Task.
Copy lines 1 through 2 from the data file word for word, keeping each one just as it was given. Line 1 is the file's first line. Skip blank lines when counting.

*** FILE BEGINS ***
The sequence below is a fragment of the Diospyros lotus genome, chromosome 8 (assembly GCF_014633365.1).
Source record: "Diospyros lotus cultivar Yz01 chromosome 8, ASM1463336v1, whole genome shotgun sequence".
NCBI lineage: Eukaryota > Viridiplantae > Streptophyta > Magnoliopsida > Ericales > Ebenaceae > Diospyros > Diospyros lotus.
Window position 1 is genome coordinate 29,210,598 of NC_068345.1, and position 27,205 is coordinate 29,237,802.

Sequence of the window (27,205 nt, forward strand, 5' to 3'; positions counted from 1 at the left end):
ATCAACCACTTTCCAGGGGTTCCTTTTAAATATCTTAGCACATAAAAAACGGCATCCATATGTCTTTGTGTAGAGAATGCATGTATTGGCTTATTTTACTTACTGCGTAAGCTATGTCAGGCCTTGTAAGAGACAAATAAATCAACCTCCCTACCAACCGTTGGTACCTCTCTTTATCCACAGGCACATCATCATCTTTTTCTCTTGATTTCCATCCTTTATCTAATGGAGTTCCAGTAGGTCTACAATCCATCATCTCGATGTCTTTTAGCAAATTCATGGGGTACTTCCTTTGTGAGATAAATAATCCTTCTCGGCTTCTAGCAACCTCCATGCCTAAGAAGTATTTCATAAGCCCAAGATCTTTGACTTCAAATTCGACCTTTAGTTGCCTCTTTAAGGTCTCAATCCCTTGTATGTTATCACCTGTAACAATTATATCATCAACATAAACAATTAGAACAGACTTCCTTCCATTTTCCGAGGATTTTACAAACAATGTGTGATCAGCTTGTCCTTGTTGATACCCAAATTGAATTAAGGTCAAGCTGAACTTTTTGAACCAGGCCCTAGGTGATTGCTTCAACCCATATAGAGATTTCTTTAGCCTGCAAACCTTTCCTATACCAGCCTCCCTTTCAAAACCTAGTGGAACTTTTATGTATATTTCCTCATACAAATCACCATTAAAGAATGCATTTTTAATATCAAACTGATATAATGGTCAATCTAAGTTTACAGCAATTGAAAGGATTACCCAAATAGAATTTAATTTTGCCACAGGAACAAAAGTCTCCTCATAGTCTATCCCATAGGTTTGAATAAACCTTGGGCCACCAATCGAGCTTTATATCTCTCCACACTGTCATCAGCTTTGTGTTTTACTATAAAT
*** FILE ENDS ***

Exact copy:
The sequence below is a fragment of the Diospyros lotus genome, chromosome 8 (assembly GCF_014633365.1).
Source record: "Diospyros lotus cultivar Yz01 chromosome 8, ASM1463336v1, whole genome shotgun sequence".